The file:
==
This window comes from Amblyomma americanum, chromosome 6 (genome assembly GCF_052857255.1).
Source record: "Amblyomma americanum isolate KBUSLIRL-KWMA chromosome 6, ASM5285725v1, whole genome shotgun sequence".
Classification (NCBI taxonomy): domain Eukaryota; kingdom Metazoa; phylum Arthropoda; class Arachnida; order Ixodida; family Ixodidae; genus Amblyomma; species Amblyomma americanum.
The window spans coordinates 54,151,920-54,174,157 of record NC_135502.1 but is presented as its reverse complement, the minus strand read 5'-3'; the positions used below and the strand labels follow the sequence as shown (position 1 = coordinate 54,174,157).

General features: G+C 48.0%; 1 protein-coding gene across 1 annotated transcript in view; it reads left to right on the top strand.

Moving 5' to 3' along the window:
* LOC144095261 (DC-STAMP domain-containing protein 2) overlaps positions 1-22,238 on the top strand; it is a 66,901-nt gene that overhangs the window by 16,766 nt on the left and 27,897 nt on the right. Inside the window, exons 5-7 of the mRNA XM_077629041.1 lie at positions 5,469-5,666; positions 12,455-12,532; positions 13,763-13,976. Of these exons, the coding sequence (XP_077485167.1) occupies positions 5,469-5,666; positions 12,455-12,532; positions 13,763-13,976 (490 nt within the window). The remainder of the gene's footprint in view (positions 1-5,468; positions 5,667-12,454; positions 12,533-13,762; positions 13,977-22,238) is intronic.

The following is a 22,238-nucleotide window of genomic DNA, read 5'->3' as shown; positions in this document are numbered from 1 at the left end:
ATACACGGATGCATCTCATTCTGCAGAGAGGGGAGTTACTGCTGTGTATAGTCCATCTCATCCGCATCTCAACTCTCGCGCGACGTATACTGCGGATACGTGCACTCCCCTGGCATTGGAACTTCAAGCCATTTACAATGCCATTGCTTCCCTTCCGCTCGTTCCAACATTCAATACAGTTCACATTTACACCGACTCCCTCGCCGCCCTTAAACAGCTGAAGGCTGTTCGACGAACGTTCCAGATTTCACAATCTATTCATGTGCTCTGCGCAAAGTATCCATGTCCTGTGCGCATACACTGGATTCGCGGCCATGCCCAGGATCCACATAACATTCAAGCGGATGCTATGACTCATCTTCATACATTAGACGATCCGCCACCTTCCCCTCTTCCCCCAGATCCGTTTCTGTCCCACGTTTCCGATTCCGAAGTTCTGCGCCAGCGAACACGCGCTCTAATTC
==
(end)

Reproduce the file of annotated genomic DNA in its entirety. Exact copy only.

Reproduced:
This window comes from Amblyomma americanum, chromosome 6 (genome assembly GCF_052857255.1).
Source record: "Amblyomma americanum isolate KBUSLIRL-KWMA chromosome 6, ASM5285725v1, whole genome shotgun sequence".
Classification (NCBI taxonomy): domain Eukaryota; kingdom Metazoa; phylum Arthropoda; class Arachnida; order Ixodida; family Ixodidae; genus Amblyomma; species Amblyomma americanum.
The window spans coordinates 54,151,920-54,174,157 of record NC_135502.1 but is presented as its reverse complement, the minus strand read 5'-3'; the positions used below and the strand labels follow the sequence as shown (position 1 = coordinate 54,174,157).

General features: G+C 48.0%; 1 protein-coding gene across 1 annotated transcript in view; it reads left to right on the top strand.

Moving 5' to 3' along the window:
* LOC144095261 (DC-STAMP domain-containing protein 2) overlaps positions 1-22,238 on the top strand; it is a 66,901-nt gene that overhangs the window by 16,766 nt on the left and 27,897 nt on the right. Inside the window, exons 5-7 of the mRNA XM_077629041.1 lie at positions 5,469-5,666; positions 12,455-12,532; positions 13,763-13,976. Of these exons, the coding sequence (XP_077485167.1) occupies positions 5,469-5,666; positions 12,455-12,532; positions 13,763-13,976 (490 nt within the window). The remainder of the gene's footprint in view (positions 1-5,468; positions 5,667-12,454; positions 12,533-13,762; positions 13,977-22,238) is intronic.

The following is a 22,238-nucleotide window of genomic DNA, read 5'->3' as shown; positions in this document are numbered from 1 at the left end:
ATACACGGATGCATCTCATTCTGCAGAGAGGGGAGTTACTGCTGTGTATAGTCCATCTCATCCGCATCTCAACTCTCGCGCGACGTATACTGCGGATACGTGCACTCCCCTGGCATTGGAACTTCAAGCCATTTACAATGCCATTGCTTCCCTTCCGCTCGTTCCAACATTCAATACAGTTCACATTTACACCGACTCCCTCGCCGCCCTTAAACAGCTGAAGGCTGTTCGACGAACGTTCCAGATTTCACAATCTATTCATGTGCTCTGCGCAAAGTATCCATGTCCTGTGCGCATACACTGGATTCGCGGCCATGCCCAGGATCCACATAACATTCAAGCGGATGCTATGACTCATCTTCATACATTAGACGATCCGCCACCTTCCCCTCTTCCCCCAGATCCGTTTCTGTCCCACGTTTCCGATTCCGAAGTTCTGCGCCAGCGAACACGCGCTCTAATTC